Chris just returned home from a 10-day trip to South Korea. He had a wonderful time training the eager attendees in the 19 relational skills and seeing familiar faces. South Korea has been an annual trip for the last four years.
While his adventures to South Korea are only once a year, he often travels for shorter periods within the States (and last year he had three different trips abroad). I am thankful that he is such an involved parent when he is home and loves to spend time with our boys. His involvement makes his absence felt all the more intensely, though, when he does travel. Over the years, I have learned some things to make his time away easier on all of us. The theme of these lessons is to help keep my relational circuits on and be strategic to stay within my capacity.
- Plan fun relational times. When the boys were younger, I would plan times for me to have fun with girlfriends at least once during the trip (preferably every couple of days) so I could have some relational time with adults to look forward to. Now that they are older, I still plan things to look forward to, but often it involves the boys—things like taking them to the beach, going out for frozen yogurt, taking a little overnight trip to visit family, or simply going to the park. Now that they are older, I look forward to our fun times of playing together, and it helps distract us all from missing Chris.
- Plan downtime. While part of our daily and weekly routine is protected moments of downtime, when Chris is gone, I try to have all of us take an extended rest/reading/quiet time in our rooms in the afternoons. Downtime gives all of us a chance to quiet, and it gives me a window for a few minutes alone.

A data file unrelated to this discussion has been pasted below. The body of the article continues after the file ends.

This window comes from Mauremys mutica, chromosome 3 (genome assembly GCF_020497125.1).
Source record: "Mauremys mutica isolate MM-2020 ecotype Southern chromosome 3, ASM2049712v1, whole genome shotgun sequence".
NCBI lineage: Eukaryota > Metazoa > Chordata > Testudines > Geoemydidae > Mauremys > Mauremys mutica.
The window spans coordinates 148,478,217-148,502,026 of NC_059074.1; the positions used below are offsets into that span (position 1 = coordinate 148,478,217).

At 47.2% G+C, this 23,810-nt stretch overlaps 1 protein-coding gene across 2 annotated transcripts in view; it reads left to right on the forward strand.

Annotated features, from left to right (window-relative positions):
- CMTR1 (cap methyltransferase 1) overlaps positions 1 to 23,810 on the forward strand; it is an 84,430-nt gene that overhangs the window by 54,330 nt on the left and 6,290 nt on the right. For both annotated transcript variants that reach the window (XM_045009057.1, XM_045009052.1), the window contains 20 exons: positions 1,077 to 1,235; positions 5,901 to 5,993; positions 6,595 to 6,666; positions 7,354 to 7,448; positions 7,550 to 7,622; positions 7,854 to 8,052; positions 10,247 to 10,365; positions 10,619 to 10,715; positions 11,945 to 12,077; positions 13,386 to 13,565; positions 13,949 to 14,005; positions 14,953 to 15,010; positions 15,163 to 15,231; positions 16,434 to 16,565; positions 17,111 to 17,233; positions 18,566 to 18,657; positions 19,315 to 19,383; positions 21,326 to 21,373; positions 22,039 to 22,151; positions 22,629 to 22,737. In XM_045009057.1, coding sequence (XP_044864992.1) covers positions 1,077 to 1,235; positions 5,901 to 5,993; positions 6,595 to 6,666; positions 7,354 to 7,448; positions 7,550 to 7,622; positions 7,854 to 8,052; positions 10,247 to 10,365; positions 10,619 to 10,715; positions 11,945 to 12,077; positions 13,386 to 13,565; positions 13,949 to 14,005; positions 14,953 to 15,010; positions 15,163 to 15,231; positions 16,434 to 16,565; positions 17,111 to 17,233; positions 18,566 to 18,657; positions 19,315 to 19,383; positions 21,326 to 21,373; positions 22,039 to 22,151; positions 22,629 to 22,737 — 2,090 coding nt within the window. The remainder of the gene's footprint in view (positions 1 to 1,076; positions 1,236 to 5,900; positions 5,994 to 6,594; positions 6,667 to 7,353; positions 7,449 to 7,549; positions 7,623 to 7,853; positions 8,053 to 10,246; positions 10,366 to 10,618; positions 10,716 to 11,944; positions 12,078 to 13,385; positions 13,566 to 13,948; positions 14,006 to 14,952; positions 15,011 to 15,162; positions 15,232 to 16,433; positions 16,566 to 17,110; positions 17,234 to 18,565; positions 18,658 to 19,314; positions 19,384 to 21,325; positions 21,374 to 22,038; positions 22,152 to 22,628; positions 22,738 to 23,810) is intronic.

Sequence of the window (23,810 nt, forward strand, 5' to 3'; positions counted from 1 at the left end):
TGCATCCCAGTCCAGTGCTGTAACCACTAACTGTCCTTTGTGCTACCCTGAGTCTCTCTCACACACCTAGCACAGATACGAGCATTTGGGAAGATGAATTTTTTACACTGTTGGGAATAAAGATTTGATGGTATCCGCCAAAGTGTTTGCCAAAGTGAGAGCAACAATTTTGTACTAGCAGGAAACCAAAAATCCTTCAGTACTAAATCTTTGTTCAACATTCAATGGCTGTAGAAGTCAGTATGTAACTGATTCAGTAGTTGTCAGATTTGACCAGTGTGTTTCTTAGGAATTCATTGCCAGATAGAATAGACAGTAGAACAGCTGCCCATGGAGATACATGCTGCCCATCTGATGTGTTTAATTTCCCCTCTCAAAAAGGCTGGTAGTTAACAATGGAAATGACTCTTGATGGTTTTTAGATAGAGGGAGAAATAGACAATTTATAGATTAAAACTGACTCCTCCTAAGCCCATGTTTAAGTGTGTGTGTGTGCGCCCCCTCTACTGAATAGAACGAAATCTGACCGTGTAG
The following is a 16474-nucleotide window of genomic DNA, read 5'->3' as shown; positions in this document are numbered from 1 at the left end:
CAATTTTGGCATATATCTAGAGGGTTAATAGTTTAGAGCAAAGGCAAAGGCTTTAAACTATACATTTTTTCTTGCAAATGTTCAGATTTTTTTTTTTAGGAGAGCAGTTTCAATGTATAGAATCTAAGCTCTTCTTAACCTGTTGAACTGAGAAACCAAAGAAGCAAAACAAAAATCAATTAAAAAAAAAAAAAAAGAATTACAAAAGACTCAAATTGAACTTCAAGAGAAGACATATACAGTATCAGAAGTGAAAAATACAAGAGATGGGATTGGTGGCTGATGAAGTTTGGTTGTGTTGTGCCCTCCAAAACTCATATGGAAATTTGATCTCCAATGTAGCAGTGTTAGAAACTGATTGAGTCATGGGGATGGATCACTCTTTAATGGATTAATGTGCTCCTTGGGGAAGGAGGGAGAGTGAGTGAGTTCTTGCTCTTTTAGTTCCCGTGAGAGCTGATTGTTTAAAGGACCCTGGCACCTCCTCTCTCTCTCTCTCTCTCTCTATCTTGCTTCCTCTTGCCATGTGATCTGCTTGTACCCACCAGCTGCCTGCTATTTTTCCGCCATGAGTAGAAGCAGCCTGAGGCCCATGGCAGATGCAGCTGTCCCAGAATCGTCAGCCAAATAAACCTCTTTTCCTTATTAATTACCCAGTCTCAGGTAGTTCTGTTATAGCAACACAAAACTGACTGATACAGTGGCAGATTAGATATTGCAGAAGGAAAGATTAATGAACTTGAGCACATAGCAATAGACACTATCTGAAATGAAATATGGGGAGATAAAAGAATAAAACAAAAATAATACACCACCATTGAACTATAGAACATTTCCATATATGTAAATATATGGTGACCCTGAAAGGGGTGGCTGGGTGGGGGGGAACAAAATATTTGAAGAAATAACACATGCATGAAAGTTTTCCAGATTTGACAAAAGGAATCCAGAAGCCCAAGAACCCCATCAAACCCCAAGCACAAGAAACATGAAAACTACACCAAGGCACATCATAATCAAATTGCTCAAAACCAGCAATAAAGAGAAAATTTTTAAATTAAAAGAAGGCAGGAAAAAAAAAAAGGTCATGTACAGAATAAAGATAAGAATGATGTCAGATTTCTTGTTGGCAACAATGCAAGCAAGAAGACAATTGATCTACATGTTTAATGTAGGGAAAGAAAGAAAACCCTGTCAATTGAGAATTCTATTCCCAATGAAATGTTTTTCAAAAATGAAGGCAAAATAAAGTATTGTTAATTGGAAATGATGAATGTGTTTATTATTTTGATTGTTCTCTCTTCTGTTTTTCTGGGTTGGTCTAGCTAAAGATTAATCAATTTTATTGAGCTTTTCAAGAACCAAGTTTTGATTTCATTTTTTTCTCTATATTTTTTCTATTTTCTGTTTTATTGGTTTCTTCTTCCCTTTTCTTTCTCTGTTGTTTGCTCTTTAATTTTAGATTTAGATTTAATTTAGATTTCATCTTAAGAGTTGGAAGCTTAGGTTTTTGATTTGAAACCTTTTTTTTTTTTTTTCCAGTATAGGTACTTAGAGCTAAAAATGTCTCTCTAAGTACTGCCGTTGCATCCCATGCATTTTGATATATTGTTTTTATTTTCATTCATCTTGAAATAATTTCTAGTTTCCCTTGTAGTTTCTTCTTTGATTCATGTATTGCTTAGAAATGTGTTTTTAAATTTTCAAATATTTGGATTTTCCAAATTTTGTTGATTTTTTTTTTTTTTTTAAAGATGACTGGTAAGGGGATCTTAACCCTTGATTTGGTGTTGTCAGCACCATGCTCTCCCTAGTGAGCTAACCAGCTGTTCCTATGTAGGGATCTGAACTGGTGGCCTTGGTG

- Ask for and accept help. I usually ask for help from family and friends, hire a babysitter, or both when Chris is traveling. This can look like dropping the kids off with grandma, having a neighborhood kid come to play with them, or inviting your mom or a friend over to help you cook dinner and visit with you and the kids. On Chris’ most recent trip, I ended up sick about half-way through his time in Korea. Thankfully, I was not feverish and confined to bed, but I felt crummy and only had short spurts of energy and then needed to rest. The first night I was coming down sick, the boys had a baseball game. I shared with my mother-in-law (who was visiting) that I might need her to take them. I felt bad about the thought of missing the game and tried to shake it off, thinking that I could have pushed through and gone to the game anyway. When I prayed about it, I had the thought “accept the help.” So, I sent the boys off to the game with grandma and stayed in bed and rested. Later in the week, I asked my mom to take the boys to the park because they were going stir-crazy in the house, and while they played outside with her, I took a nap. A friend brought me a meal. Another friend drove the kids to and from camp, so I didn’t have to leave the house. While it can feel out of my comfort zone to ask for help, it can bless others to be able to help you, and you can return the favor when they have a need!